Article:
In late Roman Egypt, a woman of high-standing named Caesaria corresponded extensively with Severus of Antioch, a bishop who had relocated to Egypt in exile. A few complete letters from their correspondence survive, and many fragments are scattered in florilegia, in biblical catenae, and as quotations in other works. The present paper argues that a reading for the Thursday after Easter found in an Ethiopic homiliary for the season of Pentecost contains three genuine excerpts from their correspondence. These three excerpts discuss the origin of evil and the resurrection of the dead, drawing on both the biblical text as well as the writings of Gregory of Nyssa. The excerpts offer important information about Severus’s correspondence with Caesaria as well as the circulation of early Christian writings in early Solomonic Ethiopia. An edition and translation of the excerpts follow in the appendices.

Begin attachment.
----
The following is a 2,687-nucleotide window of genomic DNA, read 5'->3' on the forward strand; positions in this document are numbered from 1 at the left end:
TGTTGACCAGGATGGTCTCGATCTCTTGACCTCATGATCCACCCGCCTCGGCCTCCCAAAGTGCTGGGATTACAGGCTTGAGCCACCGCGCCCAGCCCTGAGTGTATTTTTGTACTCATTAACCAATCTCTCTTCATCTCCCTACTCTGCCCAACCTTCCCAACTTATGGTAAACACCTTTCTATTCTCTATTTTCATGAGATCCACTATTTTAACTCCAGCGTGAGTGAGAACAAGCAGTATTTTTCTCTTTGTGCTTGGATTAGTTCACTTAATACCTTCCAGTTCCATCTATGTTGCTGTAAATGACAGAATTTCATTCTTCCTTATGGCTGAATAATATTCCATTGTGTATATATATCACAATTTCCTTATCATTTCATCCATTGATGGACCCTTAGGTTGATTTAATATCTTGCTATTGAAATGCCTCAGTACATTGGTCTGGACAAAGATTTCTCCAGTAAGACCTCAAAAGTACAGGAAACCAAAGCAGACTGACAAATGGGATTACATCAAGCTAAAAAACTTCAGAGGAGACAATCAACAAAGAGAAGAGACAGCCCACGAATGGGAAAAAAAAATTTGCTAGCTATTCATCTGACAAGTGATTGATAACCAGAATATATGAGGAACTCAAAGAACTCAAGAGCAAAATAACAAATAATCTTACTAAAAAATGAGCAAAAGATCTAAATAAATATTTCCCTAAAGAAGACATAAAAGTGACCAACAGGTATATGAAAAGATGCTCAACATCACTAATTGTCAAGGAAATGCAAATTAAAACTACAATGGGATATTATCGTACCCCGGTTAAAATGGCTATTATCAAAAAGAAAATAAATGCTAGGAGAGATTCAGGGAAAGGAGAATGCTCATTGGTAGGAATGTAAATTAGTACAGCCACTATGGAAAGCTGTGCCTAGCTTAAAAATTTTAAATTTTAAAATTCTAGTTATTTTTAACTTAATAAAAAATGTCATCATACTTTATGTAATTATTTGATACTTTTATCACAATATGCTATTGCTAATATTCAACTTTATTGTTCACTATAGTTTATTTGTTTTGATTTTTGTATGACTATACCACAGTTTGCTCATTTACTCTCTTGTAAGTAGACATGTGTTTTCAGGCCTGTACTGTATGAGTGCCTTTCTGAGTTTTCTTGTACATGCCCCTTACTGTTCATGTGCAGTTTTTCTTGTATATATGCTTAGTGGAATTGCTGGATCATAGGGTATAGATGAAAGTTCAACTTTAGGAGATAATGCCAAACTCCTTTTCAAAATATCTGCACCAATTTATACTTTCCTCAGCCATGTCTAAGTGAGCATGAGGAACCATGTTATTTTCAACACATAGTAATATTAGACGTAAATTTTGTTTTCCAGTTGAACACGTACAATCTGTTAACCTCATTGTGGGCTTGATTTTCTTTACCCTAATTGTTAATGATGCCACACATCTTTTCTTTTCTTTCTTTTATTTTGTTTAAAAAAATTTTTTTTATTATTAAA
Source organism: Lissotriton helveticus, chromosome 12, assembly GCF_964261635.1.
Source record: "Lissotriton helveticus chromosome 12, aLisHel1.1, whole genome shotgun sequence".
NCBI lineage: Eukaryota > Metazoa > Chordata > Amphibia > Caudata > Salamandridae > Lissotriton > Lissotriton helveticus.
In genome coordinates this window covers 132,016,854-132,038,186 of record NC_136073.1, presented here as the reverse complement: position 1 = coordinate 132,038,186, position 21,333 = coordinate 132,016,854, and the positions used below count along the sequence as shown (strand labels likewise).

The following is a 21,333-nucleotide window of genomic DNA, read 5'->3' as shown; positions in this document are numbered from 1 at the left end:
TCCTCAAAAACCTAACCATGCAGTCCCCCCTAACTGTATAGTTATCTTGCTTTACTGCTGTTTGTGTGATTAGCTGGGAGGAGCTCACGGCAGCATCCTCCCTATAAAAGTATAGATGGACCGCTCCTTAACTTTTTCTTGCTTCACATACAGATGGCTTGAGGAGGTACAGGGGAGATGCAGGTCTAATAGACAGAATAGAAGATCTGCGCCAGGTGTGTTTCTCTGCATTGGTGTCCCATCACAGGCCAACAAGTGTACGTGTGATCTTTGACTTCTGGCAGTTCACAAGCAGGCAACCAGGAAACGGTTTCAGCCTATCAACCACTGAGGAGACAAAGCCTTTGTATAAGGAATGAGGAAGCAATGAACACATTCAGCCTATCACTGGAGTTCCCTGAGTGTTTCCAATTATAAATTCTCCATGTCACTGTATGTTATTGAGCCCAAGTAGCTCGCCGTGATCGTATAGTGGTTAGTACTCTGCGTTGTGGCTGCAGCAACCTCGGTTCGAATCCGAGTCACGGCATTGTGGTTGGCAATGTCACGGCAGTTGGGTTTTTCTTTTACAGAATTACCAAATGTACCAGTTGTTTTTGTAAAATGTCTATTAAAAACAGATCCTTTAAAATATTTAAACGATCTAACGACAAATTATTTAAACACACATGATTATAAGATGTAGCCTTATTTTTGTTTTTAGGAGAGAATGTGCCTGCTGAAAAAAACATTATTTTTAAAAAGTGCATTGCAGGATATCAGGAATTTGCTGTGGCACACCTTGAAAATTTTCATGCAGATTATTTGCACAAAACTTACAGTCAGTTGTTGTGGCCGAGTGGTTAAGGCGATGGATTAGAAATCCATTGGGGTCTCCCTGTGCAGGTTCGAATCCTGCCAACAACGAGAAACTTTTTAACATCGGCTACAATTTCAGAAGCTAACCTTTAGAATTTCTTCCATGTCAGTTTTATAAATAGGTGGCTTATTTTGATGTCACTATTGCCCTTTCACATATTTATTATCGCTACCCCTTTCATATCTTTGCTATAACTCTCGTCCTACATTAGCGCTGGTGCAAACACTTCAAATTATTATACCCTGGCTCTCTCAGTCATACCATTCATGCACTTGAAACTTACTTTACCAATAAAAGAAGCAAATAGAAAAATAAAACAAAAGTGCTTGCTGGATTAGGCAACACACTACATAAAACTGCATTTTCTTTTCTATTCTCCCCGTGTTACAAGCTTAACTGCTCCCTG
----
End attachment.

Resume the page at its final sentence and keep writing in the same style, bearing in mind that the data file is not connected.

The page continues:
Ted Erho first drew the text under discussion to my attention, furnished an initial transcription of the Ethiopic text, encouraged me to prepare an edition and translation of it, and provided critical feedback on the entire article. I am grateful to him as well as a number of other colleagues for their assistance in preparing this study, including Christoph Begass, Ralph Lee, Meseret Oldjira, and Amsalu Tefera. Ewa Balicka-Witakowska kindly provided me with images of the manuscript from Däbrä Saḥel. This essay has also benefited from comments made on related presentations at the 20th International Conference of Ethiopian Studies at Mekelle University, the 2018 Annual Meeting of the Society of Biblical Literature in Denver, and the Oberseminar des Lehrstuhls für Mittelalterliche Geschichte II in Frankfurt am Main. This research was funded by the Leibniz Project “Polyphony of Late Antique Christianity” and the BMBF-Project “Cultural Exchange from Syria to Ethiopia.”
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